Monday, June 21, 2010

Ambedkar on Pakistan

Ambedkar tells us (January 1945) that it was wishful thinking on the part of Hindus to believe that Pakistan was a negotiating position.
AG3L writes:
Funny, pakteahouse says today: “For Jinnah and the Muslim League, the Two Nation Theory was not an ideological position etched in stone. It was the restatement of the arguments needed to ensure national status for Muslims in a multinational independent India.”

Ambedkar writes in 1945, with the advantage of being on the scene, that Hindus think it is a negotiating position, and Muslims say it is not. See the quote below.

“The Hindus say they have an alternative to Pakistan. Have the Muslims also an alternative to Pakistan? The Hindus say yes, the Muslims say no. The Hindus believe that the Muslim proposal for Pakistan is only a bargaining manoeuvre put forth with the object of making additions to the communal gains already secured under the Communal Award. The Muslims repudiate the suggestion. They say there is no equivalent to Pakistan and, therefore, they will have Pakistan and nothing but Pakistan. It does seem that the Musalmans are devoted-to Pakistan and are determined to have nothing else and that the Hindus in hoping for an alternative are merely indulging in wishful thinking. But assuming that the Hindus are shrewd enough in divining what the Muslim game is, will the Hindus be ready to welcome the Muslim alternative to Pakistan? The answer to the question must, of course, depend upon what the Muslim alternative is.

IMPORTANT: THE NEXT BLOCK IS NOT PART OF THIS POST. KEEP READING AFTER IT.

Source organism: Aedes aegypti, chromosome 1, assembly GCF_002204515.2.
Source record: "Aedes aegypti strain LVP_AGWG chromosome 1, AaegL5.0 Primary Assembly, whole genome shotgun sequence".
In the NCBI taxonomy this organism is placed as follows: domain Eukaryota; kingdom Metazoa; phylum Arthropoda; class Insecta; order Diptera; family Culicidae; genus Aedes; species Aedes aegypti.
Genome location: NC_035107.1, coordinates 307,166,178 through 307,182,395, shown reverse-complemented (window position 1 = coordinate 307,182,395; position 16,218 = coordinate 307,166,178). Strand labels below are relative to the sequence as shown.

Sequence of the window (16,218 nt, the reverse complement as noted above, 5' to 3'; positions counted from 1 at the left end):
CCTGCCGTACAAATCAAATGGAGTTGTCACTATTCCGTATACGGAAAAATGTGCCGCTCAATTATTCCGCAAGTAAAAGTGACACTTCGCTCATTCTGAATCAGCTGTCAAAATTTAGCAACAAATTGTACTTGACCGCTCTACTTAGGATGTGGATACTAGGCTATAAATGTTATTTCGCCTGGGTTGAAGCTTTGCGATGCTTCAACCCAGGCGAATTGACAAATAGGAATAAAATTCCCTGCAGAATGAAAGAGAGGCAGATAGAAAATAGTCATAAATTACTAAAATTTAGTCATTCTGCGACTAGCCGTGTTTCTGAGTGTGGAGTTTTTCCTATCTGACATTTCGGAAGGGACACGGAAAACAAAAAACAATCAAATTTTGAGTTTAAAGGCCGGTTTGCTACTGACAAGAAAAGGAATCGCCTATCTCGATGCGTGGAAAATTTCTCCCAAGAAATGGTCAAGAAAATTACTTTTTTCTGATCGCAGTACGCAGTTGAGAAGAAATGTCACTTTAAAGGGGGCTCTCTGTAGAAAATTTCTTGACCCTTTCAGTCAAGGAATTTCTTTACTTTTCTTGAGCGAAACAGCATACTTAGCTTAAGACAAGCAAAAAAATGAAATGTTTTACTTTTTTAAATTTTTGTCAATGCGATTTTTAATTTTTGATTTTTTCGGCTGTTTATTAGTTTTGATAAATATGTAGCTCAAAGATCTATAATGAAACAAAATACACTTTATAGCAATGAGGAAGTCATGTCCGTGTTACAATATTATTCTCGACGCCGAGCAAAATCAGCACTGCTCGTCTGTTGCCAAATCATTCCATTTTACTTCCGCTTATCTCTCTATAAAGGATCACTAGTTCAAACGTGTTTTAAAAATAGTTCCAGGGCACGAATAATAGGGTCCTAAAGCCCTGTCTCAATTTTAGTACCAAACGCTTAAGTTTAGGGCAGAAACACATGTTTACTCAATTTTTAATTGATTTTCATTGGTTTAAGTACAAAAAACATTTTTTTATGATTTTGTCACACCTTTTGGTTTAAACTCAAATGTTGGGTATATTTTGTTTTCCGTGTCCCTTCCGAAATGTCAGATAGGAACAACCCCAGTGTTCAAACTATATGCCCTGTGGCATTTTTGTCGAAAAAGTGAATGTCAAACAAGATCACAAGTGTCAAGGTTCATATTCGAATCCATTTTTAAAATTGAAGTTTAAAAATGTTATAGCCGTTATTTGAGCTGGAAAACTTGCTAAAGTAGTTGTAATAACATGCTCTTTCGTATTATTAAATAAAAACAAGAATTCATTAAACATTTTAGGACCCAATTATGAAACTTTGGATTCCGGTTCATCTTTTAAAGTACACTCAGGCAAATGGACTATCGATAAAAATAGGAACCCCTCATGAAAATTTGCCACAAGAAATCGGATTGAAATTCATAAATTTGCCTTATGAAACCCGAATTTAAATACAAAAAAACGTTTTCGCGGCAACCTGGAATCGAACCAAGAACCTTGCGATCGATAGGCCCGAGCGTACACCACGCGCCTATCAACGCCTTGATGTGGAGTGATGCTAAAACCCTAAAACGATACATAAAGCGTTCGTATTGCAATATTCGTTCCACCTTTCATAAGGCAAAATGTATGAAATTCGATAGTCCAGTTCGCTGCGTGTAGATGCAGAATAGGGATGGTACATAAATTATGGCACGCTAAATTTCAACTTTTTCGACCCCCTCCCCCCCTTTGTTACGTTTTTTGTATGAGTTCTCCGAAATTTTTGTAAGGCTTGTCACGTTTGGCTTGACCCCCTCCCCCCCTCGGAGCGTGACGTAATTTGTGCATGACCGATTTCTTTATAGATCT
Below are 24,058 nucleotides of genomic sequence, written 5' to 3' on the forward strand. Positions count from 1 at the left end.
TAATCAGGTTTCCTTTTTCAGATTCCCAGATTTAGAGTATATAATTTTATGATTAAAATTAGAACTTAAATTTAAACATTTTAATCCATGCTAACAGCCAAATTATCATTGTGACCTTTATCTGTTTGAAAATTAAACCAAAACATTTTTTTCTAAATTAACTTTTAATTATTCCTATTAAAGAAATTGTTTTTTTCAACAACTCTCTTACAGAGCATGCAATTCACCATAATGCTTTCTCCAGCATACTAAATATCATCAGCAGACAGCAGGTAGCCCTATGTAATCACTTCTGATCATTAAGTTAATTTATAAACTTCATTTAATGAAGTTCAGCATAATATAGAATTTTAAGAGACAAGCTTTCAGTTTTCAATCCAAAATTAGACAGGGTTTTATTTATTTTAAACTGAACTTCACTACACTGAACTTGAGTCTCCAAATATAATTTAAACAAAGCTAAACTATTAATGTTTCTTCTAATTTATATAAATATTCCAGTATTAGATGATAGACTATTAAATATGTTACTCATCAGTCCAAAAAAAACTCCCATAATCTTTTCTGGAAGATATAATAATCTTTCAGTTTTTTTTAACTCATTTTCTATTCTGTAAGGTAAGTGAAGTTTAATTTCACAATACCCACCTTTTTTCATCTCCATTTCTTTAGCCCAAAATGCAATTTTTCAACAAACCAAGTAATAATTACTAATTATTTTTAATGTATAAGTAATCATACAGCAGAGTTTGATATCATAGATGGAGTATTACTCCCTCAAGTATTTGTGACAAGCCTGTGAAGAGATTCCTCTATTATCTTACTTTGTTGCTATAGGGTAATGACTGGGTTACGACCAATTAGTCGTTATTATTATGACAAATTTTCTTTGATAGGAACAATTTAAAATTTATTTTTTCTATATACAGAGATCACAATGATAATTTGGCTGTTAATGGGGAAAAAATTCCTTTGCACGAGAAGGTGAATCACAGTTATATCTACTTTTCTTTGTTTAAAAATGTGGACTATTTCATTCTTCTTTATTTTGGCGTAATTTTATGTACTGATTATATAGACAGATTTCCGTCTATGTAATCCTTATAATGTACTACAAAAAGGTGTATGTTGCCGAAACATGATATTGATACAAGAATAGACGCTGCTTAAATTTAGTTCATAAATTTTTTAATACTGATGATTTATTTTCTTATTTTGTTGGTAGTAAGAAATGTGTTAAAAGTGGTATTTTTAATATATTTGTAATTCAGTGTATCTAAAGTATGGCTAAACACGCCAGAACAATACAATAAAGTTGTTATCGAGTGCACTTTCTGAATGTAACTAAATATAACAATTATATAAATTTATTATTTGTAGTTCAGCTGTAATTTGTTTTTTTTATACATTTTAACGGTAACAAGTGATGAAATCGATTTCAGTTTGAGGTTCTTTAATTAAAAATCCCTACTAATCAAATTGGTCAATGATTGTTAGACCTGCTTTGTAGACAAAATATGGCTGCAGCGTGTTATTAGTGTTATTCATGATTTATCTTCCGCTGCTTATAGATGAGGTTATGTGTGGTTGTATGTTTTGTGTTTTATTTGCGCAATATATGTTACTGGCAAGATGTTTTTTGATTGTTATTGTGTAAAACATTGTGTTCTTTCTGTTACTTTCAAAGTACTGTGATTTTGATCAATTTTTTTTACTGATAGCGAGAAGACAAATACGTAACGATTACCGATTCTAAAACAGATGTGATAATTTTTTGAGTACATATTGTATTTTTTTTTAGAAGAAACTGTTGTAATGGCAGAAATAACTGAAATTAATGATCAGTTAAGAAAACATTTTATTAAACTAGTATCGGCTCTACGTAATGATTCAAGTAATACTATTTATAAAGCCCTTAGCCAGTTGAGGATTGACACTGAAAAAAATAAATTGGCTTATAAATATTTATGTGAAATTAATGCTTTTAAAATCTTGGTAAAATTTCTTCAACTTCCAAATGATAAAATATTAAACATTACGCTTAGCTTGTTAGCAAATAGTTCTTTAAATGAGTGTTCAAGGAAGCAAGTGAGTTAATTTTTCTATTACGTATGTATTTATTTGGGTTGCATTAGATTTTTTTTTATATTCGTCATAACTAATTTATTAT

What is the Muslim alternative to Pakistan? No one knows. The Muslims, if they have any, have not disclosed it and perhaps will not disclose it till the day when the rival parties meet to revise and settle the terms on which the Hindus and the Muslims are to associate with each other in the future. To be forewarned is to be forearmed. It is, therefore, necessary for the Hindus to have some idea of the possible Muslim alternative to enable them to meet the shock of it; for the alternative cannot be better than the Communal Award and is sure to be many degrees worse.

In the absence of the exact alternative proposal one can only make a guess…”
The original Ambedkar can be found here. 

If we go with pakteahouse's narrative, Jinnah was so successful at keeping his negotiating position hidden that even an astute observer like Ambedkar could not figure it out.   If Jinnah was waiting for an offer he couldn't refuse, he was bound to be disappointed. 

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